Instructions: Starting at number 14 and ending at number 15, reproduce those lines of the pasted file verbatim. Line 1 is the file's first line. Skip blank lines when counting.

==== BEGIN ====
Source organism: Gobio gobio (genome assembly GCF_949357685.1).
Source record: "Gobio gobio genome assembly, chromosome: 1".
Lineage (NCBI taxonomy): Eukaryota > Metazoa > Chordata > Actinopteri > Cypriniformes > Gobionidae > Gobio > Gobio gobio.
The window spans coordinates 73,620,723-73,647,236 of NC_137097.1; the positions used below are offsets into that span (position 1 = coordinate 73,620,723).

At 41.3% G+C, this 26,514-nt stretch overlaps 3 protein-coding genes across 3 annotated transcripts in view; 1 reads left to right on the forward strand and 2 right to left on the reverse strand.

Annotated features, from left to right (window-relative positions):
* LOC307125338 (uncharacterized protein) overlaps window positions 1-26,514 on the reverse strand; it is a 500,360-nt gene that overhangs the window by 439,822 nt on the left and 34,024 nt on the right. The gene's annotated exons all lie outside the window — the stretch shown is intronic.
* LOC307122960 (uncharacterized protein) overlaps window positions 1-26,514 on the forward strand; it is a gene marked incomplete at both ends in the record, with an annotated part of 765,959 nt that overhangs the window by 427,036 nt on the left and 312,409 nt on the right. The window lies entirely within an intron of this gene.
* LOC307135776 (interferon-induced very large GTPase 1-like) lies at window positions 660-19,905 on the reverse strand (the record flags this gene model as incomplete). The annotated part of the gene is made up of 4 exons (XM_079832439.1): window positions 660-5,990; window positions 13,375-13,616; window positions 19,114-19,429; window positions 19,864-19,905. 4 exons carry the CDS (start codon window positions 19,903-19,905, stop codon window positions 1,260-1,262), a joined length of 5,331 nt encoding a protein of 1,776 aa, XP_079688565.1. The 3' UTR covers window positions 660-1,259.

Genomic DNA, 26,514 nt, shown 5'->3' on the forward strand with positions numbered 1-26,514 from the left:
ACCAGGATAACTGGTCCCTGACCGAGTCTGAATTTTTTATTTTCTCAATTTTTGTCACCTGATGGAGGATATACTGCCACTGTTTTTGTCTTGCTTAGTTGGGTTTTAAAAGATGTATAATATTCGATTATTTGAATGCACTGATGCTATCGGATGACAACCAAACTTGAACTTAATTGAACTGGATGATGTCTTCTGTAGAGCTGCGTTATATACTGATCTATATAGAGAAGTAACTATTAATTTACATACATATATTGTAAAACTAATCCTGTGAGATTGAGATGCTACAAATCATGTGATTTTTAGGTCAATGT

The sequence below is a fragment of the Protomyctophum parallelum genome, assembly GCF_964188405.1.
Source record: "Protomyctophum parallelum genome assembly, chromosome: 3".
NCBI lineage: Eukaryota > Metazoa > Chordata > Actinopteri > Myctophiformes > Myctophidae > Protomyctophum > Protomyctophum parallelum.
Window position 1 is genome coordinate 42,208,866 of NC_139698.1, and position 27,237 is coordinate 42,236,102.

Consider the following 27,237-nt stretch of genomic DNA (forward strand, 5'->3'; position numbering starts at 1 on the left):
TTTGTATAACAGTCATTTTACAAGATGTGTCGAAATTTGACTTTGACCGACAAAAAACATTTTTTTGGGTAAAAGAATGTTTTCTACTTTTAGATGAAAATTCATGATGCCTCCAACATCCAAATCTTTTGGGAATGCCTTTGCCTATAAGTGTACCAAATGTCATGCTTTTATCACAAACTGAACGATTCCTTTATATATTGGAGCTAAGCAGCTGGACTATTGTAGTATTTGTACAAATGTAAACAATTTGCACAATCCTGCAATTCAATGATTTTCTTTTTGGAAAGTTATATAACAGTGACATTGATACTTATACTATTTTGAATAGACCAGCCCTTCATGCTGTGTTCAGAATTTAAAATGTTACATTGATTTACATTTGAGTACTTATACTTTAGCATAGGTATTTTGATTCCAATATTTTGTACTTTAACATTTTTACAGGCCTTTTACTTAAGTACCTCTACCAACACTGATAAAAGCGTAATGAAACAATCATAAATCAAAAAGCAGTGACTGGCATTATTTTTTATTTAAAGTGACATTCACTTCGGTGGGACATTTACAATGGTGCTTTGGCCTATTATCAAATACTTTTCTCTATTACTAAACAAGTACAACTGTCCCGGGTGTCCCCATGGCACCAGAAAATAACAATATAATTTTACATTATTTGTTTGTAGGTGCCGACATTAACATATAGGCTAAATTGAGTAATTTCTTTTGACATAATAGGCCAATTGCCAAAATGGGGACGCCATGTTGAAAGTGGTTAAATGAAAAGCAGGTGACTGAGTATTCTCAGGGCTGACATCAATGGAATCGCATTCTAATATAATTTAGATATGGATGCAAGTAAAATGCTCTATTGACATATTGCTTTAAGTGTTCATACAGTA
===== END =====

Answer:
NCBI lineage: Eukaryota > Metazoa > Chordata > Actinopteri > Myctophiformes > Myctophidae > Protomyctophum > Protomyctophum parallelum.
Window position 1 is genome coordinate 42,208,866 of NC_139698.1, and position 27,237 is coordinate 42,236,102.